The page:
On Wednesday, Benoit Paire trailed Casper Ruud, 6-4, 2-0, in a first-round match at the Hamburg European Open when he could no longer continue. His stoppage wasn't necessarily shocking, but information that came out later raised more questions about the aftereffects of COVID-19 and consistency of tournament protocols.
The Frenchman, who tested positive for coronavirus ahead of the US Open on August 28 and was subsequently withdrawn from the hard-court major in New York, arrived in Germany from Rome, where he notably went off in a 6-2, 6-1 first-round loss to Jannik Sinner. He later played a pair of doubles matches with compatriot Nicolas Mahut.
But when Paire turned up for his first test in Hamburg, it once again registered positive for COVID-19. The current No. 25 revealed the surprising bit of news with press following his retirement against Ruud, He also shared that in self-isolating once again, he only hit the practice court for one hour before attempting to play his match.
"When I arrived, the test came back positive again. I can't take it anymore, I'm breaking," he said. "And then I'm told, in Germany, if you are positive and have already completed the quarantine [period], they no longer test the players because even if you catch it again, you are no longer contagious.
"I was negative after the US Open, negative in France, negative in Rome and then positive in Hamburg. That's all I know."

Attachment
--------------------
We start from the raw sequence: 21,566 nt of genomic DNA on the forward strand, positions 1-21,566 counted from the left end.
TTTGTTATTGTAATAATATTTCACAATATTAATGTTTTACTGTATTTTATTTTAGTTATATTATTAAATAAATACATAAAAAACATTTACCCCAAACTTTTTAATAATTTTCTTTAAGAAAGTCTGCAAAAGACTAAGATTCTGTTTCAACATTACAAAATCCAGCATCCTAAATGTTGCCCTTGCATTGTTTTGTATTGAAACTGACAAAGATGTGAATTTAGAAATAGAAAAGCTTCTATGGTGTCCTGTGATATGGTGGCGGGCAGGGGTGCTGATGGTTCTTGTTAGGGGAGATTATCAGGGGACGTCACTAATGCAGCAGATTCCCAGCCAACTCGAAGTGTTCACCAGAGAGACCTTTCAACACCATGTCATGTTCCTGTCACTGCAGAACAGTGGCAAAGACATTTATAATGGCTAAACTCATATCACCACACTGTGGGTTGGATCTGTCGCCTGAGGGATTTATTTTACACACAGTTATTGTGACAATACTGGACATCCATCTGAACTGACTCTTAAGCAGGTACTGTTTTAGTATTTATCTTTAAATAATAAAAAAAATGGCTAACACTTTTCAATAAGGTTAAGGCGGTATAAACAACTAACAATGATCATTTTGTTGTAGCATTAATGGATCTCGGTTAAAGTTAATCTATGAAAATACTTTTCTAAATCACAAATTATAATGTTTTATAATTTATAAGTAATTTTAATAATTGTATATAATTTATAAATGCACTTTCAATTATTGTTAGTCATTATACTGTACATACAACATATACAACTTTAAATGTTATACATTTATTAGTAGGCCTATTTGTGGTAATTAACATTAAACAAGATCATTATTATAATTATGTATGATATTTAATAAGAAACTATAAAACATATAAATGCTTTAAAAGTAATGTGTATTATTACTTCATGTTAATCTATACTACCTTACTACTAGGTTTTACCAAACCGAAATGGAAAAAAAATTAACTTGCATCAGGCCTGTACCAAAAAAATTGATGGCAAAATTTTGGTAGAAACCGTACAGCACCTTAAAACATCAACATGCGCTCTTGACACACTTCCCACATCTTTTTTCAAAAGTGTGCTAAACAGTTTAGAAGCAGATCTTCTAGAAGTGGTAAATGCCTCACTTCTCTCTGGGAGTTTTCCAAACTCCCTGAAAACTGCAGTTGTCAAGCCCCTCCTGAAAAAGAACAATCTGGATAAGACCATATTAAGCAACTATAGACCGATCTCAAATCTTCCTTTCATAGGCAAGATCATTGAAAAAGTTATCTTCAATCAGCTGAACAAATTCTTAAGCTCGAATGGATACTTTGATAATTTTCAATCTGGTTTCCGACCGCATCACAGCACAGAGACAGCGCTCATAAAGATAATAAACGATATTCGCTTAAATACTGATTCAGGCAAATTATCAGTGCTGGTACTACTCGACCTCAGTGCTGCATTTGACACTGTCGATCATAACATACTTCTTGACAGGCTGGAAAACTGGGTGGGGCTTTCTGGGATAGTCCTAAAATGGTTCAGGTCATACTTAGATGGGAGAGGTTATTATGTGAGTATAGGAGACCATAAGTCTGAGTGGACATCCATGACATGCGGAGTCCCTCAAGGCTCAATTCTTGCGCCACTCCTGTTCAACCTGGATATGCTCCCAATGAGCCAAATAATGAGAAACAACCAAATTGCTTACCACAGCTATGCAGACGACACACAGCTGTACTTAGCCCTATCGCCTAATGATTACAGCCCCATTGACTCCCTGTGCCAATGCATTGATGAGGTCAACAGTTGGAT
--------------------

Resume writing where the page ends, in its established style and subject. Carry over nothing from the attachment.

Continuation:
In a statement released following Paire's press conference, Hamburg officials explained why the 31-year-old was permitted to remain in the event.
"According to tournament doctor Dr. Volker Carrero, it is not uncommon that three weeks after a positive result, fragments of the virus can still be found inside the body," it read. "Paire has not shown any symptoms of disease and has not been contagious at any time. Local health authorities in Hamburg made the decision on Saturday that Paire is allowed to play."
Paire's home Grand Slam tournament, Roland Garros, begins on Sunday. Five players were already withdrawn from qualifying Monday as a result of positive coronavirus tests.
"The rules seem different here. The ATP has to explain what the rules are," implored Paire. "In Paris right now, players are testing negative, but because the coach is positive, they cannot play.
"Here in Germany, you test positive and can play. So again thank you to the tournament and the doctor here in Hamburg for letting me play. There are some rules I obviously don't understand too much."